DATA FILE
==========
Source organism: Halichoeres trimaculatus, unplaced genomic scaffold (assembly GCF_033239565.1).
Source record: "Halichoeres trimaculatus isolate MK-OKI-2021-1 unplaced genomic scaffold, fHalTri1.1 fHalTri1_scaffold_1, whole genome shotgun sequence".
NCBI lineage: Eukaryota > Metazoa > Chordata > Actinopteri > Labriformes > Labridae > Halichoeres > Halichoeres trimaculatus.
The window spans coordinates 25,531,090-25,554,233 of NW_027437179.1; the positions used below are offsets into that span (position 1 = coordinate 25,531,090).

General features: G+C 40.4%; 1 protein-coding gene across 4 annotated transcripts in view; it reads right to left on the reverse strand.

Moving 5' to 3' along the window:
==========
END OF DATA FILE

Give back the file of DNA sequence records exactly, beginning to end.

Source organism: Halichoeres trimaculatus, unplaced genomic scaffold (assembly GCF_033239565.1).
Source record: "Halichoeres trimaculatus isolate MK-OKI-2021-1 unplaced genomic scaffold, fHalTri1.1 fHalTri1_scaffold_1, whole genome shotgun sequence".
NCBI lineage: Eukaryota > Metazoa > Chordata > Actinopteri > Labriformes > Labridae > Halichoeres > Halichoeres trimaculatus.
The window spans coordinates 25,531,090-25,554,233 of NW_027437179.1; the positions used below are offsets into that span (position 1 = coordinate 25,531,090).

General features: G+C 40.4%; 1 protein-coding gene across 4 annotated transcripts in view; it reads right to left on the reverse strand.

Moving 5' to 3' along the window: